Plotting Several Data Sets in a For Loop
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George on 8 Mar 2023
Commented: William Rose on 9 Mar 2023
I am working through a problem that requires me to calculate trajectories of an object based on the angle the object is initially thrown. The end goal of this portion of the problem is to have one graph that shows all of the trajectories on one plot. The angles I am trying to iterate through are 0 to 80 in steps of 10 degrees. However, when I run the script, I am getting one plot where all of the data is the same and all of the data (regardless of the angle) has the same output (as evidenced by the legend on the plot). If I change the angle variable to just one value (i.e. to 10, instead of 0:10:80), the program will successfully output a graph for that angle. Can someone help me sort out what my issue is?
% Constant Variables
m=0.175; %mass, kg
A=(pi/4)*D^2; %Area, m^2
rho_air=1.23; %Density of air, kg/m^3
AoA_rad=deg2rad(-4); %Angle of Attack for Drag Calc.
title('Frisbee with Constant Velocity and Varying Angles')
xlabel ('Horizontal Distance (m)')
for j=0:10:80 %Angles to iterate through
%Defining and Summing Forces
%Finding Accelerations and New Velocity
%Finding x and y coordinates
which is not correct, given how you define variables. You define i as current time. xprev is updated on each inner loop pass. Therefore you should be using dt, the step size, rather than i=time, for this update step. Your equation for y_new has the same issue.
Inspect your inner loop code to identify calculations that can be pulled to the outer loop - that is, anything that is the same on each inner loop pass.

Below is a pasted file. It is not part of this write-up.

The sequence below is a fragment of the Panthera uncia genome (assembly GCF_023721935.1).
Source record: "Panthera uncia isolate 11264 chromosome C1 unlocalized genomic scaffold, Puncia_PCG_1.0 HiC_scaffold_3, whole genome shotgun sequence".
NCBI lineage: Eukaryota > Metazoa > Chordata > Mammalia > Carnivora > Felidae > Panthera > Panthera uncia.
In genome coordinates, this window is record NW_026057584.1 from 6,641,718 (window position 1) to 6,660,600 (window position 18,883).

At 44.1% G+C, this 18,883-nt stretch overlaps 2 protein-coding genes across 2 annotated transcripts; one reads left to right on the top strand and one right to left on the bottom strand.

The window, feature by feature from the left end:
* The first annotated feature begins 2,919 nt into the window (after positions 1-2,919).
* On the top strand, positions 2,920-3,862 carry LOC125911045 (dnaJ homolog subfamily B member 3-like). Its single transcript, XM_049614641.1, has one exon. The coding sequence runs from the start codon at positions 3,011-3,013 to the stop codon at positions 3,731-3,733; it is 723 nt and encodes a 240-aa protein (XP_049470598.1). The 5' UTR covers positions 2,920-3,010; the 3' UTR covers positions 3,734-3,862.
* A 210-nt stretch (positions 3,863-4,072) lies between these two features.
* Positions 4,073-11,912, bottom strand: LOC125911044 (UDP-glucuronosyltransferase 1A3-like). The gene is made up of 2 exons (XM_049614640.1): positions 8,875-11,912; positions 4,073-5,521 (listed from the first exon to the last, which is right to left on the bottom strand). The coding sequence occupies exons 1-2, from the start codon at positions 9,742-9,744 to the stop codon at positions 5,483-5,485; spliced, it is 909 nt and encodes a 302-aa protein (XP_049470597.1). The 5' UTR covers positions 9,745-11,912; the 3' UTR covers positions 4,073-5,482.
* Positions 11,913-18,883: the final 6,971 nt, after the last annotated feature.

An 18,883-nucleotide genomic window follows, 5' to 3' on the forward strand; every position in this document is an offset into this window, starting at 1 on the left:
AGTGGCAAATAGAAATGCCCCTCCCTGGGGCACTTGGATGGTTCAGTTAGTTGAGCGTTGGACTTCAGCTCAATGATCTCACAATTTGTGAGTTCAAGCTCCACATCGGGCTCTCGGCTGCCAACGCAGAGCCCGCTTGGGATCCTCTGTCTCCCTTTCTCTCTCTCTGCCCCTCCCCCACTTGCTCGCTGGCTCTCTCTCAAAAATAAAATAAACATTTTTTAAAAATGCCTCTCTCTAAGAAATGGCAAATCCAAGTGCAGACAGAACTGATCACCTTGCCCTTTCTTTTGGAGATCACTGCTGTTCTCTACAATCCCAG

I would use NxM arrays for X, Y, Vel, etc., where N=length(time) and M=number of angles.
I would change the loop variables to integers and use them as indices for the arrays x(i,j) and y(i,j), which you will fill up as you go through the loops.
Here is a simple example for a ball launched at different angles. Your system is more complicated, so your equations for ax, ay will be different.
dt=.01; % time step (s)
time=0:dt:2; % time is not used in the loops, but you could use it to plot(t,x(:,j)), etc
g=-9.8; % y accel m/s^2
x=zeros(N,M); y=zeros(N,M); % allocate arrays for x, y
x(1,:)=zeros(1,M); % initial distance (m)
y(1,:)=ones(1,M); % initial height (m)
v0=14; % initial veloc (m/s)
ax=0; % no x acceleration in my simple model
ay=g; % y acceleration
y(i,j)=max(y(i-1,j)+dt*vy,0); % don't allow y<0
vx=vx+dt*ax; % update vx
vy=vy+dt*ay; % update vy
legend(legstr); grid on;
xlabel('Distance (m)'); ylabel('Height (m)');
That gives you some ideas.
Your script incldues the lines
After that, you use u0x and v0y to update x and y. In other words, the equations above are the x, y components of instantaneous velocity. I think the equations are incorrect, because they use alpha_rad, which is the initial launch angle. Alpha_rad does not get updated as the trajectory changes. It should. Or you can do what I did, which is to update vx and vy, based on the accelerations ax and ay.
vx=vx+dt*Fx/m; % update vx
vy=vy+dt*Fy/m; % update vy
Use vx and vy to update the positions:
x(i,j)=x(i-1,j)+dt*vx; % update x
y(i,j)=y(i-1,j)+dt*vy; % update y
That may explain the difference.
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